What Can a Parent(s) Do?
The most important thing a parent can do is to talk with and listen to your child/teenager’s concerns, fears, etc. Sit close, make eye contact, look at the body language, offer a caring touch or hug. Hear what is being said, or not being said (silence can speak volumes), be non-judgemental and open minded, do not invalidate or laugh, be responsive not reactive. Your child/teenager needs you to believe him/her, be kind, supportive and understanding, offer reassurance and show love. The child/teenager needs to know that you will be there, that you will help him/her and that you will do whatever it takes to help him/her manage the symptoms of the mental illness, improve health and well being and recover.

Once you have spoken with your child/teenager, the next step is to schedule an appointment with a doctor for an assessment and physical examination. Additional things to do will be to make appointment with a psychotherapist, implement the treatment plan, follow up with the school, talk with child/teenager’s siblings and any family/friends who play an active role in your child/teenager’s life.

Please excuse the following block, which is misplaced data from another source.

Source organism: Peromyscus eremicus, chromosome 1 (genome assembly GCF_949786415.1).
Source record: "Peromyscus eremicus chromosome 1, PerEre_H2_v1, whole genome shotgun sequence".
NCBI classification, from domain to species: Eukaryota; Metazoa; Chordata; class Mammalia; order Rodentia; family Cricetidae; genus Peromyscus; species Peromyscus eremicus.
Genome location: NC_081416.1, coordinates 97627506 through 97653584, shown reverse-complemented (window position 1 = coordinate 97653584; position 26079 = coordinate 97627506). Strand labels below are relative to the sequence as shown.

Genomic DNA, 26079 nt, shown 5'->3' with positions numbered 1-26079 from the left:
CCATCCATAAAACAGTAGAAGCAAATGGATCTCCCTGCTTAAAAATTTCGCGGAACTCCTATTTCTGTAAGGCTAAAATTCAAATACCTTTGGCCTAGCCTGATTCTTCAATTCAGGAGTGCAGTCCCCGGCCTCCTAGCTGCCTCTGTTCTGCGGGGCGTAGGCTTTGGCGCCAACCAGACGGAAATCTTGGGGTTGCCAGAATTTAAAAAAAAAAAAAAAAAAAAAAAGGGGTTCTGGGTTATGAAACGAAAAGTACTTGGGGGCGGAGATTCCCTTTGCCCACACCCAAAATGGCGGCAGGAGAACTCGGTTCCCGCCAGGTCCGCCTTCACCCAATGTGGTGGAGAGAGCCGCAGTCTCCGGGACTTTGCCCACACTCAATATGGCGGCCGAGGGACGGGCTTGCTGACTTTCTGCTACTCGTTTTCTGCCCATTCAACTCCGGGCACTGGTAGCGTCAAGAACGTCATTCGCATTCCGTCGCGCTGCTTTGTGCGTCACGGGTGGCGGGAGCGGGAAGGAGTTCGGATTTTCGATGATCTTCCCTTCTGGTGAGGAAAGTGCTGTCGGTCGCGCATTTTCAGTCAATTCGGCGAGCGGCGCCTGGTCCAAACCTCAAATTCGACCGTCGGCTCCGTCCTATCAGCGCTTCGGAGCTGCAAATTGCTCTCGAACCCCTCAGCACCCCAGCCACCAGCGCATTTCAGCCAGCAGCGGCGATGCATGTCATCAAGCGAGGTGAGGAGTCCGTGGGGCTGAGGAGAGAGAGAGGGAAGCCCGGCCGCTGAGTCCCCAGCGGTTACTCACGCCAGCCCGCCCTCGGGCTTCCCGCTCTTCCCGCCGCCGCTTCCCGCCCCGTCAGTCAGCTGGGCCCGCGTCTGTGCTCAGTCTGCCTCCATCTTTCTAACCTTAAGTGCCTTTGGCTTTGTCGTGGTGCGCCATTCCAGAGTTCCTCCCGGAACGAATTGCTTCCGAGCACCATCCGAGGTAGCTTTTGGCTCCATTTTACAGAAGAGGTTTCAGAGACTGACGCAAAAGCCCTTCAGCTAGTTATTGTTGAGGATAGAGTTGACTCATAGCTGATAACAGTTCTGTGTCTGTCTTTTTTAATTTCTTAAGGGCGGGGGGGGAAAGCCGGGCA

In my next Blog #4
I will be talking about Non-Suicidal Self Injury (NSSI) in children and teenagers

Related Articles

Interview with Carleen Johnson, KOMO 4 News Radio Show Anchor

RADIO SCRIPT:   Tracey, My pleasure to interview you. What a beautifully real message you are sharing with the world. I pray you’ll be blessed by your willingness to open up in this public way! Carleen Escaping the Rabbit Hole is the name of Tracey Maxfield’s book…a compilation of the

Read More »
TV/Radio/Podcast Interviews
Tracey Maxfield

Engage Educate Empower Episode 7 with Bill Murray of NAASCA

Bill Murray has long been a nationally recognized public safety advocate. Since early 2002, as his reaction to the events of 9-11, he’s continuously published the 6,000 page LA Community Policing web site, at, which encourages U.S. residents to engage in public safety, homeland security and in helping their neighbors

Read More »